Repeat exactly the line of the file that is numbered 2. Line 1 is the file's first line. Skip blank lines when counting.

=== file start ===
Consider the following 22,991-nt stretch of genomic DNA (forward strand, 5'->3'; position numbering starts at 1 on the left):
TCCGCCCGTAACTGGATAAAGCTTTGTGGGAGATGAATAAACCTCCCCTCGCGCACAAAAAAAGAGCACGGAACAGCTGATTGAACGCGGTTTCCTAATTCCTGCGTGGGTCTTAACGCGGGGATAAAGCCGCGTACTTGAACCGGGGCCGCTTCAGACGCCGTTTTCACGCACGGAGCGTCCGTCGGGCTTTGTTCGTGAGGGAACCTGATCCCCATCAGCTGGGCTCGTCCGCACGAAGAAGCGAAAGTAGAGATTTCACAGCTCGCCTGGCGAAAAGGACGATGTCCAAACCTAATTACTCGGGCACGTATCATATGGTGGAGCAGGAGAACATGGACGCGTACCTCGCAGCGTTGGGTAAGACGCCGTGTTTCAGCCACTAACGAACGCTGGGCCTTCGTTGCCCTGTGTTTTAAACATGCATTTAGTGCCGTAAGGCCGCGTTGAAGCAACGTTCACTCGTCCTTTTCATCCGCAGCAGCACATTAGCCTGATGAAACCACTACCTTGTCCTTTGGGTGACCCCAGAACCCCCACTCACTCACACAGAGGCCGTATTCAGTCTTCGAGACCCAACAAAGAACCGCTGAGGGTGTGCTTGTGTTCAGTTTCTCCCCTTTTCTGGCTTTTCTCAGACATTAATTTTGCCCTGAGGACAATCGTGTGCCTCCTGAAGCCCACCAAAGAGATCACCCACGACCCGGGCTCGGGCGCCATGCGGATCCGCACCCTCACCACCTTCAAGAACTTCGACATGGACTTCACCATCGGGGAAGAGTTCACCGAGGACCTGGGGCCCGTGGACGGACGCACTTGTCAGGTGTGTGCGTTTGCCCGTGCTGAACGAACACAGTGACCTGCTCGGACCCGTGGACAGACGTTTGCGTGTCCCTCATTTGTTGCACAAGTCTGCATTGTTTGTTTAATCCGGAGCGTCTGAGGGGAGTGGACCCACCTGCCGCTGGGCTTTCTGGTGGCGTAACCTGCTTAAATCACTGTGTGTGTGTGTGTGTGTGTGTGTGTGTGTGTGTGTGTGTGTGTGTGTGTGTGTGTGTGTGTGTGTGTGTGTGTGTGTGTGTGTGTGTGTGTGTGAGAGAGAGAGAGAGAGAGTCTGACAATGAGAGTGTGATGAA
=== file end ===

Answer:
TCCGCCCGTAACTGGATAAAGCTTTGTGGGAGATGAATAAACCTCCCCTCGCGCACAAAAAAAGAGCACGGAACAGCTGATTGAACGCGGTTTCCTAATTCCTGCGTGGGTCTTAACGCGGGGATAAAGCCGCGTACTTGAACCGGGGCCGCTTCAGACGCCGTTTTCACGCACGGAGCGTCCGTCGGGCTTTGTTCGTGAGGGAACCTGATCCCCATCAGCTGGGCTCGTCCGCACGAAGAAGCGAAAGTAGAGATTTCACAGCTCGCCTGGCGAAAAGGACGATGTCCAAACCTAATTACTCGGGCACGTATCATATGGTGGAGCAGGAGAACATGGACGCGTACCTCGCAGCGTTGGGTAAGACGCCGTGTTTCAGCCACTAACGAACGCTGGGCCTTCGTTGCCCTGTGTTTTAAACATGCATTTAGTGCCGTAAGGCCGCGTTGAAGCAACGTTCACTCGTCCTTTTCATCCGCAGCAGCACATTAGCCTGATGAAACCACTACCTTGTCCTTTGGGTGACCCCAGAACCCCCACTCACTCACACAGAGGCCGTATTCAGTCTTCGAGACCCAACAAAGAACCGCTGAGGGTGTGCTTGTGTTCAGTTTCTCCCCTTTTCTGGCTTTTCTCAGACATTAATTTTGCCCTGAGGACAATCGTGTGCCTCCTGAAGCCCACCAAAGAGATCACCCACGACCCGGGCTCGGGCGCCATGCGGATCCGCACCCTCACCACCTTCAAGAACTTCGACATGGACTTCACCATCGGGGAAGAGTTCACCGAGGACCTGGGGCCCGTGGACGGACGCACTTGTCAGGTGTGTGCGTTTGCCCGTGCTGAACGAACACAGTGACCTGCTCGGACCCGTGGACAGACGTTTGCGTGTCCCTCATTTGTTGCACAAGTCTGCATTGTTTGTTTAATCCGGAGCGTCTGAGGGGAGTGGACCCACCTGCCGCTGGGCTTTCTGGTGGCGTAACCTGCTTAAATCACTGTGTGTGTGTGTGTGTGTGTGTGTGTGTGTGTGTGTGTGTGTGTGTGTGTGTGTGTGTGTGTGTGTGTGTGTGTGTGTGTGTGTGTGTGTGTGTGAGAGAGAGAGAGAGAGAGTCTGACAATGAGAGTGTGATGAA